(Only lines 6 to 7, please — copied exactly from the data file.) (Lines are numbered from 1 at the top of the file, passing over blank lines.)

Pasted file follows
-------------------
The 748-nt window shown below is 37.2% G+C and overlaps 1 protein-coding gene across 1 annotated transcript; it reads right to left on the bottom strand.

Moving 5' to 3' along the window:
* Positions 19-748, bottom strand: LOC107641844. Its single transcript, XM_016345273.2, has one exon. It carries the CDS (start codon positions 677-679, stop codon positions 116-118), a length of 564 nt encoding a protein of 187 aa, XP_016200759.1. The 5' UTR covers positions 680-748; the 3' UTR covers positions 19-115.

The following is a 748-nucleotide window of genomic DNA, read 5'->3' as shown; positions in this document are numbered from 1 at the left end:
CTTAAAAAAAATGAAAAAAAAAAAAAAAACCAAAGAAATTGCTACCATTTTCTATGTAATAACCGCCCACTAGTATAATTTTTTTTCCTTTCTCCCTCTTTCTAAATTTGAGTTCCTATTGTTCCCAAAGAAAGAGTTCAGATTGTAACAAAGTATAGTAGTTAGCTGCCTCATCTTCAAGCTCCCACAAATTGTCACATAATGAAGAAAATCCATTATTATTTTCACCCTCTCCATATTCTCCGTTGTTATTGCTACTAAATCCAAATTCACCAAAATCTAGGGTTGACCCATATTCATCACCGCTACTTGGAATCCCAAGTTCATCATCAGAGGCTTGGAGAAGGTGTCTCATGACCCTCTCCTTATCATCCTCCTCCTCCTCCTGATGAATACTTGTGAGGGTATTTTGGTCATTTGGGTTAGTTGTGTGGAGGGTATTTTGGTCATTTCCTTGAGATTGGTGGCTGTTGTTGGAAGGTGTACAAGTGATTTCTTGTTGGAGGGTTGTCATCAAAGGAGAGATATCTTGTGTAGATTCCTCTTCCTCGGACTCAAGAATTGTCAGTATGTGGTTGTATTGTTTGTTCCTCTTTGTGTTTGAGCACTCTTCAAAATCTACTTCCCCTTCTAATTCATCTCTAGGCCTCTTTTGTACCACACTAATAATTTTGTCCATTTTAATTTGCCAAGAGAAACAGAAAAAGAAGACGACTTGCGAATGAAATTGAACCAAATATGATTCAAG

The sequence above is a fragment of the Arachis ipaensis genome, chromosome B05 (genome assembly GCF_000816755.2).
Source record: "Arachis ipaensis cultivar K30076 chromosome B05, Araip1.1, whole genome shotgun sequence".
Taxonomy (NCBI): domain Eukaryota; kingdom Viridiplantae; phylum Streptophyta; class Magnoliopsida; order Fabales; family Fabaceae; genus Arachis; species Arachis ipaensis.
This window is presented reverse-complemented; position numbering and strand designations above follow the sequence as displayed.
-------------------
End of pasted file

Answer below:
The sequence above is a fragment of the Arachis ipaensis genome, chromosome B05 (genome assembly GCF_000816755.2).
Source record: "Arachis ipaensis cultivar K30076 chromosome B05, Araip1.1, whole genome shotgun sequence".